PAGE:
https://www.aish.com/atr/How-to-Forgive-Ourselves.html

How to Forgive Ourselves

With the High Holidays approaching, I’m trying to come to terms with a lot of my past life choices and mistakes. One recurring issue is that I live with a lot of guilt over some of my past choices. I’m not talking about sins per se, most of which I’ve put behind me, but some of the general directions I chose in life when I was younger. For example, I made some poor choices when I began my career which had terrible consequences after, and I feel I can’t forgive myself for my bad judgment. Because of some of these mistakes, I am years behind where I should be in life today and may never realize my true potential. Can you give me a healthy way of viewing this and hopefully a way to get beyond it? I really don’t want to go through life being bitter about myself.

The Aish Rabbi Replies:

Thank you for raising your important issue. It’s nice to see how much you’ve grown already, and I feel that with the proper perspective you will be able to fully and healthily outgrow your current negative feelings. (Needless to say, if your guilt reaches the point of self-hatred and debilitation – beyond what can be solved through an email correspondence, then you will want to seek professional help. Below I just want to share a few general thoughts with you.)

You wrote in your question that your main concern is not about the sins you used to commit in your youth, but your poor life choices. It’s understandable that we tend to feel less guilty about actions which are no longer a part of us today then we do about our life choices which still affect us. Regarding our sins, so long as we understand the critical distinction between regret and guilt, it is possible to healthily put them behind us and to move on. (We have several articles and videos on this important topic. See for example here and here.)

When it comes to the more consequential life choices we made in our past, Judaism has a very important principle which I think will help you come to terms with them. The Talmud writes that 40 days before a (male) embryo is formed, a Heavenly voice emanates saying “so-and-so’s daughter is for this one, such-and-such house is for this one, such-and-such field is for this one” (Sotah 2a). The meaning is that the very general contours of our lives are determined by God – such basic issues as whom we will marry, where we will live, and what our occupation (“field”) will be.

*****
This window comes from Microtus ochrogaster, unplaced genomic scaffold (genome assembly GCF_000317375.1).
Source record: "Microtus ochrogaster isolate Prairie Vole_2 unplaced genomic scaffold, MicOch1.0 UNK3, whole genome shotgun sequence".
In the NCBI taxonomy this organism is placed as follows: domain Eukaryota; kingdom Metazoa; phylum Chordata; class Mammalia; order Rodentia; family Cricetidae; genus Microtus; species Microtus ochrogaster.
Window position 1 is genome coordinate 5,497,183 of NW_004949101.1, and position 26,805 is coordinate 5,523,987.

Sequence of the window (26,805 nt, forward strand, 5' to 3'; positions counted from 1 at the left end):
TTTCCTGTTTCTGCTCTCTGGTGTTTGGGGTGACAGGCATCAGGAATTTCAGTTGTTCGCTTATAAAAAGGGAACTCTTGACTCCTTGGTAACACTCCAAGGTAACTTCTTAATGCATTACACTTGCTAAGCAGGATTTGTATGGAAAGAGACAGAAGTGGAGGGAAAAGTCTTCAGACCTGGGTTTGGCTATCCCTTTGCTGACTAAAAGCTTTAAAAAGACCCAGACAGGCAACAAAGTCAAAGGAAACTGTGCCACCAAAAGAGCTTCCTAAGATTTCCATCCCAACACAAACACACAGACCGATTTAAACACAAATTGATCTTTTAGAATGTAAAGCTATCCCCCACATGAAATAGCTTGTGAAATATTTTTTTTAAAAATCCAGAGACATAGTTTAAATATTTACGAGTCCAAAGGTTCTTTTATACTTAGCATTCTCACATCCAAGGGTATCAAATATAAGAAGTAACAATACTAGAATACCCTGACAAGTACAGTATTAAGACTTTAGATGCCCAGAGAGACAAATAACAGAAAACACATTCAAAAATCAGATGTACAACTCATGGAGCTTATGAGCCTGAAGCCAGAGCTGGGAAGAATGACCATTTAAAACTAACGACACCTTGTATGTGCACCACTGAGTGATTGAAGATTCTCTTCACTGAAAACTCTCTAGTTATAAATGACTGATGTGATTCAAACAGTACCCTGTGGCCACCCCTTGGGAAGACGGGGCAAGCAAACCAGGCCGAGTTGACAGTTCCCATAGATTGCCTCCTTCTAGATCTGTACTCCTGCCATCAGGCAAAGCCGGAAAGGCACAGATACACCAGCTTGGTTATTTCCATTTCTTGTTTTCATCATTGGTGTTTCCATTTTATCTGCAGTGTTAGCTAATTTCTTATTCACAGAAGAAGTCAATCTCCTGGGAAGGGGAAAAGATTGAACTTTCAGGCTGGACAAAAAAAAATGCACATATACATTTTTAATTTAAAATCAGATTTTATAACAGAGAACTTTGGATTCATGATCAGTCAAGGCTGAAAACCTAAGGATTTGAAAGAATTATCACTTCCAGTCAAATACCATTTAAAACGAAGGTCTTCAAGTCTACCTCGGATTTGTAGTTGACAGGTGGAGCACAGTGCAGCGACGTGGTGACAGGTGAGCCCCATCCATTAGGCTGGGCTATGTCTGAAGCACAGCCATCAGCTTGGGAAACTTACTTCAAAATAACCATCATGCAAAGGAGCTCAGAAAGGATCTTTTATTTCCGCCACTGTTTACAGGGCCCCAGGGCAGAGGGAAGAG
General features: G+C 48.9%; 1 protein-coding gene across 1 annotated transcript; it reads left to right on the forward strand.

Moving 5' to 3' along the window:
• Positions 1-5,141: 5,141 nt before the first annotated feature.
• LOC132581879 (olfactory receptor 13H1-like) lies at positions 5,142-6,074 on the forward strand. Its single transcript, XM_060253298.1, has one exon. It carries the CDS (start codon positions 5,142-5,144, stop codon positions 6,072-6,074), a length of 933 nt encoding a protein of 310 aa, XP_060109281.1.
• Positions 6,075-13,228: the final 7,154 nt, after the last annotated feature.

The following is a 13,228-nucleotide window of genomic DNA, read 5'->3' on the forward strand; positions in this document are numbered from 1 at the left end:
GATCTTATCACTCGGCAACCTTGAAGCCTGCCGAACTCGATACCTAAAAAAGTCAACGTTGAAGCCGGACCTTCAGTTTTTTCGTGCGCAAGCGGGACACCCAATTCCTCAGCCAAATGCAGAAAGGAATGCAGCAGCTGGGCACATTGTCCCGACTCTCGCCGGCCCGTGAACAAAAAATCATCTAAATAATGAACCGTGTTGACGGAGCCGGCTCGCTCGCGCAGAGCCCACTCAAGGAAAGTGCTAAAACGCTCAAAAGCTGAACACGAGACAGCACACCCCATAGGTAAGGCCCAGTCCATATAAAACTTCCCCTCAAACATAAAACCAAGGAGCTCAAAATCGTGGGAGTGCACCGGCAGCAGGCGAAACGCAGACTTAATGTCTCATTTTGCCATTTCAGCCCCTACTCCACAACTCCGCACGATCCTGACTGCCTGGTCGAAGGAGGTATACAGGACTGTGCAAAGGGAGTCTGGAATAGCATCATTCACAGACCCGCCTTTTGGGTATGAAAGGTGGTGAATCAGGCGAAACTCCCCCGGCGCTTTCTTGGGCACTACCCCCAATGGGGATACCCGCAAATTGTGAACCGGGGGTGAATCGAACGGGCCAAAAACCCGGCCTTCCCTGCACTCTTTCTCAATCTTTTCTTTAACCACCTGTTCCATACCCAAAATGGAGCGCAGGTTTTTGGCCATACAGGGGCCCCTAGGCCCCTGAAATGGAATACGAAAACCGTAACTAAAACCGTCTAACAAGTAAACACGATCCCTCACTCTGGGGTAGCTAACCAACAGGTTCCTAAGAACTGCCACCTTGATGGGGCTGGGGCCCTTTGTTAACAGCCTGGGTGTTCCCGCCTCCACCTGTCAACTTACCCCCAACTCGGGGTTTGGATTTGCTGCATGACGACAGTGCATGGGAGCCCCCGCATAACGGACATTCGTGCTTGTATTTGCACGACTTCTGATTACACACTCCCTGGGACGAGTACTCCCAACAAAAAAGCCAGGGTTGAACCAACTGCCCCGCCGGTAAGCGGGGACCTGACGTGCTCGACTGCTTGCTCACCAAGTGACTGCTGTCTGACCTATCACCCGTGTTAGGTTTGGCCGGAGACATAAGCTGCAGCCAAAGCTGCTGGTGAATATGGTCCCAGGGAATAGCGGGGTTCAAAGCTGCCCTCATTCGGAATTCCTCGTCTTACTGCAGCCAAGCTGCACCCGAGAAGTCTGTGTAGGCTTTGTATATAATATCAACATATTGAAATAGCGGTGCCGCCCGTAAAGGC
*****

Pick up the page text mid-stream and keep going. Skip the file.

As a result of this, generally speaking, we do not need to feel guilty about our past life choices which we see in retrospect were not wise. If we were acting responsibly at the time and decided based on what was reasonable according to what we knew then, then we can comfortably assume God guided us in the proper direction for us. We ourselves may later feel those decisions were terrible mistakes which we wish we had never made, but we can rest assured that God knew these were the experiences we most needed in life – even if they seemed to have taken us away from the dreams we had for ourselves.

Of course, there is a limit to the above. If we made a choice which we should have known at the time was reckless and irresponsible, then we would have to see it as our own doing rather that God’s. If for example we married someone for all the wrong reasons, when everyone who we looked to (or should have looked to) for guidance advised against the match, then that was clearly our own stupidity. We do have free will and we are capable of ruining our lives if we really wish. But for the most part, it is God who guides our lives – certainly in its most fundamental aspects – ensuring that our life experiences are the absolute best for our spiritual growth. Thus, rather than kicking ourselves how we could have been so stupid in our inexperienced youth, we should rather accept God’s will – and try our best to learn from those experiences He knew we would require to grow into the people we are today.

More Questions


Due to limited resources, the Ask the Rabbi service is intended for Jews of little background with nowhere else to turn. People with questions in Jewish law should consult their local rabbi. Note that this is not a homework service!

Ask the Aish Rabbi a Question

Receive the Aish.com Daily Features Email

Sign up to our Daily Email Jewsletter.

Our privacy policy